NO MORE lessons on gender identity, no more brainwashing in political correctness and no more demonising of the white, male part of British culture! These are a just a few of the benefits that will accrue from the temporary and partial closure of our schools.
We could also throw in shelter from bullying and an escape from classroom disorder. And is too much sub-standard but misnamed ‘best practice’ teaching really going to be missed? What about the over-academic, non-practical/vocational ‘green mile’ curriculum pathway for older pupils? It leads many school leavers to no worthwhile qualifications, no job and no hope. Is that curriculum going to be missed? Is the temporary closure of schools really going to be so bad?
The answer is very definitely a ‘yes’, according to Sir Anthony Seldon, vice-Chancellor of the University of Buckingham, writing in the Daily Mail.
Whilst admitting that many thousands of children are already home-school, he is ‘frit’ – big time.
‘Let me make this very clear. When it comes to home-schooling en masse, we have no collective memory of best practice, no historical evidence of the most effective techniques, and no bank of psychological research.’
The utterly charming, intelligent and well-intentioned Sir Anthony’s expression of angst reflects a very real malaise in the mindset of educationists. This is the total inability to conceive that there are alternatives to the pathway that has undermined educational quality in this country for decades. The much better educational progress and attainment of far poorer children in other countries around the world, built on considerable parental involvement, gives the lie to the notion that British education promotes ‘best practice’.
Sir Anthony argues that ‘the risks’ of relying on parents to home-tutor their children ‘are beyond the imagination’. ‘The vast majority of young people have been abandoned in unknown territory,’ he opines. ‘In short, we are embarking on a road without maps.’
As a historian, Sir Anthony may be aware of a response Churchill made to Bevan in a parliamentary debate in December 1944: ‘I should think it was hardly possible to state the opposite of the truth with more precision.’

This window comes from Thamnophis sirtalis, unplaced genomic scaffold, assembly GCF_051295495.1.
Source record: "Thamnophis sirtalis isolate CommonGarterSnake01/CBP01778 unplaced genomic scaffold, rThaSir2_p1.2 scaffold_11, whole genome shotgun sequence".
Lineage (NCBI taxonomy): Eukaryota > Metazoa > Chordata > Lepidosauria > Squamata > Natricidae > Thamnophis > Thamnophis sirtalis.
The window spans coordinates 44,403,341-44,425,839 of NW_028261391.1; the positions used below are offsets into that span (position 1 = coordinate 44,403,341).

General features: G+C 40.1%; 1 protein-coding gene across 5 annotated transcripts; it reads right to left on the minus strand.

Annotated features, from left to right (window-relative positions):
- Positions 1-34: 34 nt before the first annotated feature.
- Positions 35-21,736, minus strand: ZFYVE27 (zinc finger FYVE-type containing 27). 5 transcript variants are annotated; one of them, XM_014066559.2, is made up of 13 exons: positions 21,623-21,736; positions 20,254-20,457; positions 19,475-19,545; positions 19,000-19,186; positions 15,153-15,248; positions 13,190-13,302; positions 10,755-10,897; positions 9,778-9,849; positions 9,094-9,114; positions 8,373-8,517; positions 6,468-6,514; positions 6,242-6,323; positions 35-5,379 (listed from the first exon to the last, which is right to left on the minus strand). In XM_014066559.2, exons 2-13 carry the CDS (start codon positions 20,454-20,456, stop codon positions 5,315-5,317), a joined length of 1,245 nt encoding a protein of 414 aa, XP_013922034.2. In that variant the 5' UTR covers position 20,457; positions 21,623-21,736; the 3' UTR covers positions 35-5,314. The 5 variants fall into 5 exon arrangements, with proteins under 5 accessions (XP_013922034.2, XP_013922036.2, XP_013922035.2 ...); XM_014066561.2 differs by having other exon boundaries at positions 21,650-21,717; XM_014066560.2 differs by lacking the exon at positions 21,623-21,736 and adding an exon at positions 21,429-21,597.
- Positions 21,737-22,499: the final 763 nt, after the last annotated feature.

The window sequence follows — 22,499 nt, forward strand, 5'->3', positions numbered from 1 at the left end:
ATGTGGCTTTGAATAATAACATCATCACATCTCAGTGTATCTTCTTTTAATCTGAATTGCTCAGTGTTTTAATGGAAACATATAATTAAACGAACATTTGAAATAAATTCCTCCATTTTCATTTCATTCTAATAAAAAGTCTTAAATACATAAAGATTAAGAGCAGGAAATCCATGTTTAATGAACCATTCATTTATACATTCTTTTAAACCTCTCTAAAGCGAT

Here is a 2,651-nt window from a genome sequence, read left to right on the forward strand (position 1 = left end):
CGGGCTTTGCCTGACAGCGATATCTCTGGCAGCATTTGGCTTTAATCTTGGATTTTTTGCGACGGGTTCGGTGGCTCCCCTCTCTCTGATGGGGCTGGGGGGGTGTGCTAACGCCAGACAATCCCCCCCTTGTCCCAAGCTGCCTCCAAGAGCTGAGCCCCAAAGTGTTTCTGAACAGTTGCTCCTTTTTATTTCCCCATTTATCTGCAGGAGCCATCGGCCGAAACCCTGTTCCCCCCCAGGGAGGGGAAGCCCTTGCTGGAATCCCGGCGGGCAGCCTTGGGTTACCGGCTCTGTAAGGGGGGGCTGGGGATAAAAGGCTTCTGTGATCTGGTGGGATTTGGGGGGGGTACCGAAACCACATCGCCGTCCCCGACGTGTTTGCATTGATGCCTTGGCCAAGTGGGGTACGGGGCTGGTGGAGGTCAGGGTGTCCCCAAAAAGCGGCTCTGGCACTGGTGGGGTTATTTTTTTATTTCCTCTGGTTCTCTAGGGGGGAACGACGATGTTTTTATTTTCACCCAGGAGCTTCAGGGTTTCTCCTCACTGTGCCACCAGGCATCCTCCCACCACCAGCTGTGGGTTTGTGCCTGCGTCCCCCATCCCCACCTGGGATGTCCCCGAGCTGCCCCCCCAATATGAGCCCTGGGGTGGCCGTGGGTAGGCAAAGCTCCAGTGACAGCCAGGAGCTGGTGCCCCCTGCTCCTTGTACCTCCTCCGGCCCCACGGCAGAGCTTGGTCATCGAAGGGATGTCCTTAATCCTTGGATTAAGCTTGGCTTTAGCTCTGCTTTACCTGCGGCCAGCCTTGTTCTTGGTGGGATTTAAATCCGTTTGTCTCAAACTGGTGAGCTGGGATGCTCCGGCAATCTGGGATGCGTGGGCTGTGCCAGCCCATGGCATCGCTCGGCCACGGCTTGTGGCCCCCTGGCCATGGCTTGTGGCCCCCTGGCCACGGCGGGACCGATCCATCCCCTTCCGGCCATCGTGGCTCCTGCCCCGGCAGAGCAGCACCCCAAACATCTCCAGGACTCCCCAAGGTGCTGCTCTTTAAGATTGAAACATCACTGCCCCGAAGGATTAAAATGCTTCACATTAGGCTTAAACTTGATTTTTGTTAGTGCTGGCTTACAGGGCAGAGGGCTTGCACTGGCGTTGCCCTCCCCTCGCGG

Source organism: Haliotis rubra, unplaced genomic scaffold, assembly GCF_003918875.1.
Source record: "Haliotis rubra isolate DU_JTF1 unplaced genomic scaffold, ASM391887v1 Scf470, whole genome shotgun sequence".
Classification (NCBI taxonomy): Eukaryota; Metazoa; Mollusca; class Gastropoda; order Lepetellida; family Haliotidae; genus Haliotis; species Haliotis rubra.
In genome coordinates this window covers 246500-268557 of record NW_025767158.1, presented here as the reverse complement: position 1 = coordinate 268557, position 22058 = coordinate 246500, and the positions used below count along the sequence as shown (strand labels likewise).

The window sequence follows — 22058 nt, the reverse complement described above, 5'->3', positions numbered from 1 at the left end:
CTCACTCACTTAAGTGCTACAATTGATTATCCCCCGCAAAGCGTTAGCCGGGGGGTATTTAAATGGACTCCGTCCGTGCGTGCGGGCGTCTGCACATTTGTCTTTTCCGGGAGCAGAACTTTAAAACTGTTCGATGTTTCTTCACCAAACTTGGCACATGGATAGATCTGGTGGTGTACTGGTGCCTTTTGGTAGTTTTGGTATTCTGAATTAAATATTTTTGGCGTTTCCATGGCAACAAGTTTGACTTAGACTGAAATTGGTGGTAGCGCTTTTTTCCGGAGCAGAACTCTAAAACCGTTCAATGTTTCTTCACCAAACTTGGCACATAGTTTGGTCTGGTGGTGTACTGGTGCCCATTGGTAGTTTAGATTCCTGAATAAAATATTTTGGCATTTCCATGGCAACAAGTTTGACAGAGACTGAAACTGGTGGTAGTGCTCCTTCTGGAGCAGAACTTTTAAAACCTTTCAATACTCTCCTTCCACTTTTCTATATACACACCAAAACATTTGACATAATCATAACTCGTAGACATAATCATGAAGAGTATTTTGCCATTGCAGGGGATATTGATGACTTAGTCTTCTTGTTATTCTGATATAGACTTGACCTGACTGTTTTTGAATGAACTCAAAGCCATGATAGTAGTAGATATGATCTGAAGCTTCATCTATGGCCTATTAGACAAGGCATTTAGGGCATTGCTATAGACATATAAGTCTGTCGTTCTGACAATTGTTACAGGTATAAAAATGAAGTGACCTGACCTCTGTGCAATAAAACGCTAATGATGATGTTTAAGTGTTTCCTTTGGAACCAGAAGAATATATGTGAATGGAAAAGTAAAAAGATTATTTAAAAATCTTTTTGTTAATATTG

Sir Anthony’s defeatism over the respite given to pupils from the UK version of mass education should be seen in this context. His scaremongering could not be more misplaced. Involving parents in the education of their children via a dose of home-schooling could turn out to be just the boost our moribund school system needs.
Like it or not, and partly via online learning, parents are going to learn a great deal more about what is going on in teaching than schools intend them to know.
Children, especially the younger ones, are likely to be major beneficiaries. There are fewer escapes or moments of distraction with one-to-one tuition or one-to-two or three, for that matter. What is more, parents will not be wasting time with pseudo-psychiatry and low quality lessons on ‘relationships’.
‘What does not kill you, makes you stronger,’ is a piece of traditional wisdom. The panic alarm bell sounded by Sir Anthony is, at best, misplaced and at worst reckless. The young will suffer least from the coronavirus pandemic and most are likely to benefit from a period of home schooling.
Have more faith in parents, Sir Anthony! Put aside your ‘End is Nigh’ placard. Mum and Dad will not let down their kids, and schools are staying open for the most vulnerable and for the children of frontline workers.